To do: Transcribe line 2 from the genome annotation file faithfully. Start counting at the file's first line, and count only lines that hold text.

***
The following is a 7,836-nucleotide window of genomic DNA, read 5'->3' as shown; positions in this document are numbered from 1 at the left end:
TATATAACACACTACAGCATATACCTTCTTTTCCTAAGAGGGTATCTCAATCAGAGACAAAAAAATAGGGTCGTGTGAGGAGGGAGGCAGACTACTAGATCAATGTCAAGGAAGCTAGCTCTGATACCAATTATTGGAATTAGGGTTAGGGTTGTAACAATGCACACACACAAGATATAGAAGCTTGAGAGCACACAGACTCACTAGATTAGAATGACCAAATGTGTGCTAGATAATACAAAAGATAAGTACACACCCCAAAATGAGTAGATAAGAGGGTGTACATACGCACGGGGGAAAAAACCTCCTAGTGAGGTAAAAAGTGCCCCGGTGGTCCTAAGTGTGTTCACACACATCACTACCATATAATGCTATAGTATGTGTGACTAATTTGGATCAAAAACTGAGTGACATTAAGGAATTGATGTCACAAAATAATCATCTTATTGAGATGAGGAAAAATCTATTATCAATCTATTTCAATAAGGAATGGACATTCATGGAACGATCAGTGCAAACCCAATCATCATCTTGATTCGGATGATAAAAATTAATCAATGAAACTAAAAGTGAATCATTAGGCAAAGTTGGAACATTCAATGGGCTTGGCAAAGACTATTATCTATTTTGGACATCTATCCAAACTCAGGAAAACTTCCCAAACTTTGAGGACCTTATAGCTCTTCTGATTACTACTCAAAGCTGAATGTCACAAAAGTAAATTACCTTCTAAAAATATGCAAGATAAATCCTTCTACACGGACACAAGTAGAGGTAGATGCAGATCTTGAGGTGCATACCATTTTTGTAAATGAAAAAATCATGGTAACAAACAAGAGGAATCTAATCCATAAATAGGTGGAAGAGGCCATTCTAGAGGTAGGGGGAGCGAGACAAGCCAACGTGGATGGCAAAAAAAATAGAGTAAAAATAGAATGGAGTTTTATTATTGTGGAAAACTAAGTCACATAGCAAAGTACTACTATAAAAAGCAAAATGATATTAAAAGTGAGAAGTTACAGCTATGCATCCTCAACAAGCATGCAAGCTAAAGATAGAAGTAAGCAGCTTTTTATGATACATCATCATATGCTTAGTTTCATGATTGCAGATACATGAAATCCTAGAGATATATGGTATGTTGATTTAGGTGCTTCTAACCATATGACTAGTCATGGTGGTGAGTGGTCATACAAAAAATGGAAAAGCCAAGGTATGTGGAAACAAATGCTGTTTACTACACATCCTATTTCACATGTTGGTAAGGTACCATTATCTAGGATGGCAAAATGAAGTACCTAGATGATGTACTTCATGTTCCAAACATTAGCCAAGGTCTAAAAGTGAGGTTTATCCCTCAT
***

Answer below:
TATATAACACACTACAGCATATACCTTCTTTTCCTAAGAGGGTATCTCAATCAGAGACAAAAAAATAGGGTCGTGTGAGGAGGGAGGCAGACTACTAGATCAATGTCAAGGAAGCTAGCTCTGATACCAATTATTGGAATTAGGGTTAGGGTTGTAACAATGCACACACACAAGATATAGAAGCTTGAGAGCACACAGACTCACTAGATTAGAATGACCAAATGTGTGCTAGATAATACAAAAGATAAGTACACACCCCAAAATGAGTAGATAAGAGGGTGTACATACGCACGGGGGAAAAAACCTCCTAGTGAGGTAAAAAGTGCCCCGGTGGTCCTAAGTGTGTTCACACACATCACTACCATATAATGCTATAGTATGTGTGACTAATTTGGATCAAAAACTGAGTGACATTAAGGAATTGATGTCACAAAATAATCATCTTATTGAGATGAGGAAAAATCTATTATCAATCTATTTCAATAAGGAATGGACATTCATGGAACGATCAGTGCAAACCCAATCATCATCTTGATTCGGATGATAAAAATTAATCAATGAAACTAAAAGTGAATCATTAGGCAAAGTTGGAACATTCAATGGGCTTGGCAAAGACTATTATCTATTTTGGACATCTATCCAAACTCAGGAAAACTTCCCAAACTTTGAGGACCTTATAGCTCTTCTGATTACTACTCAAAGCTGAATGTCACAAAAGTAAATTACCTTCTAAAAATATGCAAGATAAATCCTTCTACACGGACACAAGTAGAGGTAGATGCAGATCTTGAGGTGCATACCATTTTTGTAAATGAAAAAATCATGGTAACAAACAAGAGGAATCTAATCCATAAATAGGTGGAAGAGGCCATTCTAGAGGTAGGGGGAGCGAGACAAGCCAACGTGGATGGCAAAAAAAATAGAGTAAAAATAGAATGGAGTTTTATTATTGTGGAAAACTAAGTCACATAGCAAAGTACTACTATAAAAAGCAAAATGATATTAAAAGTGAGAAGTTACAGCTATGCATCCTCAACAAGCATGCAAGCTAAAGATAGAAGTAAGCAGCTTTTTATGATACATCATCATATGCTTAGTTTCATGATTGCAGATACATGAAATCCTAGAGATATATGGTATGTTGATTTAGGTGCTTCTAACCATATGACTAGTCATGGTGGTGAGTGGTCATACAAAAAATGGAAAAGCCAAGGTATGTGGAAACAAATGCTGTTTACTACACATCCTATTTCACATGTTGGTAAGGTACCATTATCTAGGATGGCAAAATGAAGTACCTAGATGATGTACTTCATGTTCCAAACATTAGCCAAGGTCTAAAAGTGAGGTTTATCCCTCAT